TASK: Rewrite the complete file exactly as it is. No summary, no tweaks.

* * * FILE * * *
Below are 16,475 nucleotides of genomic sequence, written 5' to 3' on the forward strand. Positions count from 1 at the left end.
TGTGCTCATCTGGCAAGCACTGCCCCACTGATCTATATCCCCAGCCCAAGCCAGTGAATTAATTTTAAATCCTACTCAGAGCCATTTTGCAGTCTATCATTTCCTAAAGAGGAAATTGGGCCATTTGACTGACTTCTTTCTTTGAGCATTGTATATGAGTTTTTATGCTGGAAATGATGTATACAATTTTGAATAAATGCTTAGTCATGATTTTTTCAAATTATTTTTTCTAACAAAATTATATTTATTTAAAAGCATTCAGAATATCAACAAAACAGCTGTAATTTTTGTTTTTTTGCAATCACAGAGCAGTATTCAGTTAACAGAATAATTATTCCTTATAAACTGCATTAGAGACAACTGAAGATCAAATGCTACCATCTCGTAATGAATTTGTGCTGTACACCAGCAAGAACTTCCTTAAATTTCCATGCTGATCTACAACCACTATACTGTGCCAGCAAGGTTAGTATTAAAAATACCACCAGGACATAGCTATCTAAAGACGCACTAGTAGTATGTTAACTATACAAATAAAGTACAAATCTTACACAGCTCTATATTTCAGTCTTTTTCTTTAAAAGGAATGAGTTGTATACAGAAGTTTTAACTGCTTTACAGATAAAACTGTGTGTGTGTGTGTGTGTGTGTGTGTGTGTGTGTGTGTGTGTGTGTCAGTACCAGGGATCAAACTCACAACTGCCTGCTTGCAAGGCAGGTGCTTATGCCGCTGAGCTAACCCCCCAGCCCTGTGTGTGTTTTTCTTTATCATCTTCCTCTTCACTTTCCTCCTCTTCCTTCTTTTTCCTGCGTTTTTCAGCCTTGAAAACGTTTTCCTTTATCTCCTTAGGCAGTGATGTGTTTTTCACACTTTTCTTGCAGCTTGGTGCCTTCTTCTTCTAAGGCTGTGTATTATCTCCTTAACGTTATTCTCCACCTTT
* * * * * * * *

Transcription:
Below are 16,475 nucleotides of genomic sequence, written 5' to 3' on the forward strand. Positions count from 1 at the left end.
TGTGCTCATCTGGCAAGCACTGCCCCACTGATCTATATCCCCAGCCCAAGCCAGTGAATTAATTTTAAATCCTACTCAGAGCCATTTTGCAGTCTATCATTTCCTAAAGAGGAAATTGGGCCATTTGACTGACTTCTTTCTTTGAGCATTGTATATGAGTTTTTATGCTGGAAATGATGTATACAATTTTGAATAAATGCTTAGTCATGATTTTTTCAAATTATTTTTTCTAACAAAATTATATTTATTTAAAAGCATTCAGAATATCAACAAAACAGCTGTAATTTTTGTTTTTTTGCAATCACAGAGCAGTATTCAGTTAACAGAATAATTATTCCTTATAAACTGCATTAGAGACAACTGAAGATCAAATGCTACCATCTCGTAATGAATTTGTGCTGTACACCAGCAAGAACTTCCTTAAATTTCCATGCTGATCTACAACCACTATACTGTGCCAGCAAGGTTAGTATTAAAAATACCACCAGGACATAGCTATCTAAAGACGCACTAGTAGTATGTTAACTATACAAATAAAGTACAAATCTTACACAGCTCTATATTTCAGTCTTTTTCTTTAAAAGGAATGAGTTGTATACAGAAGTTTTAACTGCTTTACAGATAAAACTGTGTGTGTGTGTGTGTGTGTGTGTGTGTGTGTGTGTGTGTGTGTGTCAGTACCAGGGATCAAACTCACAACTGCCTGCTTGCAAGGCAGGTGCTTATGCCGCTGAGCTAACCCCCCAGCCCTGTGTGTGTTTTTCTTTATCATCTTCCTCTTCACTTTCCTCCTCTTCCTTCTTTTTCCTGCGTTTTTCAGCCTTGAAAACGTTTTCCTTTATCTCCTTAGGCAGTGATGTGTTTTTCACACTTTTCTTGCAGCTTGGTGCCTTCTTCTTCTAAGGCTGTGTATTATCTCCTTAACGTTATTCTCCACCTTT